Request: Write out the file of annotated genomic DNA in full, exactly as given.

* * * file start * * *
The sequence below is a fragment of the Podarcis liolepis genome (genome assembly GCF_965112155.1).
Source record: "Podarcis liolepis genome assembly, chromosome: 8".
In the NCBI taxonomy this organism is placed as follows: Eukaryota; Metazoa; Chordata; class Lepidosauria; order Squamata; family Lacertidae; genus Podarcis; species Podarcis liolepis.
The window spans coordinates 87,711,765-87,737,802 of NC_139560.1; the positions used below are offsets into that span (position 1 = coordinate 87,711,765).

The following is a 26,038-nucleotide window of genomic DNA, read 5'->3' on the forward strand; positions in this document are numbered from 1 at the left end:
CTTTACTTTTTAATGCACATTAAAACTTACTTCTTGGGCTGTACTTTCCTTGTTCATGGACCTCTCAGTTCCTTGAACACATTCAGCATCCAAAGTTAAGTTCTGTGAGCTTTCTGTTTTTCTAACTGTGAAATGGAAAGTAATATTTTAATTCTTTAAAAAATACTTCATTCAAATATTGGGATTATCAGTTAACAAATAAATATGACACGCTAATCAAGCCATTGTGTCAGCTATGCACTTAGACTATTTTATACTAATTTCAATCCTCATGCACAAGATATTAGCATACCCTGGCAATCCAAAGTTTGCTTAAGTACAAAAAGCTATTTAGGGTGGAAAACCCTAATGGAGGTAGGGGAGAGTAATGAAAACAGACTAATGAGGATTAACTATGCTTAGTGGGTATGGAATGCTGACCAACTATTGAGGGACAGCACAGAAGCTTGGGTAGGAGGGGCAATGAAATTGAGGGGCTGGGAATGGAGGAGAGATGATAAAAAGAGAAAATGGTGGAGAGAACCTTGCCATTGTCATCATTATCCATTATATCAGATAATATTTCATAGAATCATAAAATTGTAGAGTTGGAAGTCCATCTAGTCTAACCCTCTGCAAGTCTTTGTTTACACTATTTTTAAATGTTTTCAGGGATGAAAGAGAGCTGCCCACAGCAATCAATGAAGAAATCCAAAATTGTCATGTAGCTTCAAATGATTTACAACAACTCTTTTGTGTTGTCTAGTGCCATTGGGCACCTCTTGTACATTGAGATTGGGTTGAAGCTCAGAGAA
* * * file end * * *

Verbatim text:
The sequence below is a fragment of the Podarcis liolepis genome (genome assembly GCF_965112155.1).
Source record: "Podarcis liolepis genome assembly, chromosome: 8".
In the NCBI taxonomy this organism is placed as follows: Eukaryota; Metazoa; Chordata; class Lepidosauria; order Squamata; family Lacertidae; genus Podarcis; species Podarcis liolepis.
The window spans coordinates 87,711,765-87,737,802 of NC_139560.1; the positions used below are offsets into that span (position 1 = coordinate 87,711,765).

The following is a 26,038-nucleotide window of genomic DNA, read 5'->3' on the forward strand; positions in this document are numbered from 1 at the left end:
CTTTACTTTTTAATGCACATTAAAACTTACTTCTTGGGCTGTACTTTCCTTGTTCATGGACCTCTCAGTTCCTTGAACACATTCAGCATCCAAAGTTAAGTTCTGTGAGCTTTCTGTTTTTCTAACTGTGAAATGGAAAGTAATATTTTAATTCTTTAAAAAATACTTCATTCAAATATTGGGATTATCAGTTAACAAATAAATATGACACGCTAATCAAGCCATTGTGTCAGCTATGCACTTAGACTATTTTATACTAATTTCAATCCTCATGCACAAGATATTAGCATACCCTGGCAATCCAAAGTTTGCTTAAGTACAAAAAGCTATTTAGGGTGGAAAACCCTAATGGAGGTAGGGGAGAGTAATGAAAACAGACTAATGAGGATTAACTATGCTTAGTGGGTATGGAATGCTGACCAACTATTGAGGGACAGCACAGAAGCTTGGGTAGGAGGGGCAATGAAATTGAGGGGCTGGGAATGGAGGAGAGATGATAAAAAGAGAAAATGGTGGAGAGAACCTTGCCATTGTCATCATTATCCATTATATCAGATAATATTTCATAGAATCATAAAATTGTAGAGTTGGAAGTCCATCTAGTCTAACCCTCTGCAAGTCTTTGTTTACACTATTTTTAAATGTTTTCAGGGATGAAAGAGAGCTGCCCACAGCAATCAATGAAGAAATCCAAAATTGTCATGTAGCTTCAAATGATTTACAACAACTCTTTTGTGTTGTCTAGTGCCATTGGGCACCTCTTGTACATTGAGATTGGGTTGAAGCTCAGAGAA